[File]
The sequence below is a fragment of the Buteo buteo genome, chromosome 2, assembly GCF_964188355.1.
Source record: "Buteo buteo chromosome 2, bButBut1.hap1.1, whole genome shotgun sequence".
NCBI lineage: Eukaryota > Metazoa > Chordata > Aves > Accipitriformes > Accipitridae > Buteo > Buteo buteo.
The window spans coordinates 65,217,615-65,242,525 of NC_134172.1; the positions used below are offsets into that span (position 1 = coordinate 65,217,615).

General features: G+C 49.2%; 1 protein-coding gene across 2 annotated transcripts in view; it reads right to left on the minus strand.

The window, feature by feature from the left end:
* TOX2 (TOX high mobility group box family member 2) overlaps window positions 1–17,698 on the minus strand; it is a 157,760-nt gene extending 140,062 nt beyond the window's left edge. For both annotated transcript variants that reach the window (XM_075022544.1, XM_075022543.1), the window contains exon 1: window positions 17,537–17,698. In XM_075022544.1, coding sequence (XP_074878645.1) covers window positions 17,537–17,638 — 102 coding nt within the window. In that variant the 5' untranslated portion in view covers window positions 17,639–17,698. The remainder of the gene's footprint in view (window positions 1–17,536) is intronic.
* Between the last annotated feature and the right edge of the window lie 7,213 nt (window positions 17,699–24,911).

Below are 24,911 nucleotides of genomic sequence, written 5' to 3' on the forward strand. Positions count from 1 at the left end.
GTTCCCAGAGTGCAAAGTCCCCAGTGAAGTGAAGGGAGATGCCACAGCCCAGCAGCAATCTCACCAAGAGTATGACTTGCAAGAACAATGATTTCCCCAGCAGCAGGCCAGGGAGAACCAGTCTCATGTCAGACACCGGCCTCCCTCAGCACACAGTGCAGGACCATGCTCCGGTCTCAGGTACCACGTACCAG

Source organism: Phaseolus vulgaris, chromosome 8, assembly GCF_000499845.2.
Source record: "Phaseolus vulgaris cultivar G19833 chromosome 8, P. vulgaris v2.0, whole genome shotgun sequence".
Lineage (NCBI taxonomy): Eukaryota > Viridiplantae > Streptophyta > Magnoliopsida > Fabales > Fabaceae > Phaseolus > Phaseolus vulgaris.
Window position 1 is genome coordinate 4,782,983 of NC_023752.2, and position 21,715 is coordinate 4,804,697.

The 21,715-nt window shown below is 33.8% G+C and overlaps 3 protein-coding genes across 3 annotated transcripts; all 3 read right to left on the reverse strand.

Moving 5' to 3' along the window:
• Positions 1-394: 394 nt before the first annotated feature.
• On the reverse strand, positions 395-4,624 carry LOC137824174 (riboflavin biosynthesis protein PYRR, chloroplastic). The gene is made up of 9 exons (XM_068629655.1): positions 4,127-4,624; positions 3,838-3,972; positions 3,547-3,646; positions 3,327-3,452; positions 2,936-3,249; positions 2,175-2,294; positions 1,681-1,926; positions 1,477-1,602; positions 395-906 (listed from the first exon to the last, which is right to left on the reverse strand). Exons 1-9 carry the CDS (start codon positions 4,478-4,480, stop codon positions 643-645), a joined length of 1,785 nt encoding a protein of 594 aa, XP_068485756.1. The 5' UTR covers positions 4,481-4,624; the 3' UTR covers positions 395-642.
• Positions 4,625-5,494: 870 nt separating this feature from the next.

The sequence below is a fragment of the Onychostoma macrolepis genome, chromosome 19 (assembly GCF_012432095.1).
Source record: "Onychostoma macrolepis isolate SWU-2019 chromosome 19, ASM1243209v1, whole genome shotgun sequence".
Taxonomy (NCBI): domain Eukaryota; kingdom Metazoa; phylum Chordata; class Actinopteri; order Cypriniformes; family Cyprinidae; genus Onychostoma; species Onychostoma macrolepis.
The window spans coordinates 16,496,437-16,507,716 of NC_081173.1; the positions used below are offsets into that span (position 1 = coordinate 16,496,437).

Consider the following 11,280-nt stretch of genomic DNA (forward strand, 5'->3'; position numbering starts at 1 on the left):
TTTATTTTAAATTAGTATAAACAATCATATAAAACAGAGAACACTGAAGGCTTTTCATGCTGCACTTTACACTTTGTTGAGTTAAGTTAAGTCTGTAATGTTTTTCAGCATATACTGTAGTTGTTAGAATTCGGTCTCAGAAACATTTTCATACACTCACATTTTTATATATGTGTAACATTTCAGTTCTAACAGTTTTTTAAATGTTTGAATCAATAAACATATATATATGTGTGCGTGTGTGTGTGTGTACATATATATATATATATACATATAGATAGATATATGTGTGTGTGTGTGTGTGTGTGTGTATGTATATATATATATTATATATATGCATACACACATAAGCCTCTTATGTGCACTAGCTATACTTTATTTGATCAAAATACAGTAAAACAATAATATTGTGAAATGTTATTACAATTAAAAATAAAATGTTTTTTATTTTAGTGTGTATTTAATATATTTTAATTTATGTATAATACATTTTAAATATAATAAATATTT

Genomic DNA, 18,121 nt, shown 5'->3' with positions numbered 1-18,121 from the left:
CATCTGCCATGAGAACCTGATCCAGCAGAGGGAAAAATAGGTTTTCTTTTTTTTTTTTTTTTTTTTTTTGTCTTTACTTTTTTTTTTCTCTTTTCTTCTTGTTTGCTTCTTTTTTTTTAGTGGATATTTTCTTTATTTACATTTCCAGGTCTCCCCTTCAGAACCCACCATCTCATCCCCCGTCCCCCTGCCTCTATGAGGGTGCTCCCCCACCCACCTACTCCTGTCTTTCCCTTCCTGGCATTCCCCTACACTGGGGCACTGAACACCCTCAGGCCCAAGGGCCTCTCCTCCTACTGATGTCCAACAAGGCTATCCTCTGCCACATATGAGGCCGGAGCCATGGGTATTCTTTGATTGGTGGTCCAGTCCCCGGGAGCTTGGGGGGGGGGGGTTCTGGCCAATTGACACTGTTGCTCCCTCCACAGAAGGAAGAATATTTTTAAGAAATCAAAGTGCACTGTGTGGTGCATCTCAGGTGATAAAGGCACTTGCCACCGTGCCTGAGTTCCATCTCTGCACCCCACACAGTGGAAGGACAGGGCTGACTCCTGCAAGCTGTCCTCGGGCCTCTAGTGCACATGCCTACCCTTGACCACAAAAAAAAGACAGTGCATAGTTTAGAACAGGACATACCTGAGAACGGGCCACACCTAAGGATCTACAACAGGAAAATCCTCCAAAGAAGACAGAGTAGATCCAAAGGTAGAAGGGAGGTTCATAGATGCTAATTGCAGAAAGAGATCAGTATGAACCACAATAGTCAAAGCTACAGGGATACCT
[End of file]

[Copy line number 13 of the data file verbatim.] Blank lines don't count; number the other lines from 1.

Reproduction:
Lineage (NCBI taxonomy): Eukaryota > Viridiplantae > Streptophyta > Magnoliopsida > Fabales > Fabaceae > Phaseolus > Phaseolus vulgaris.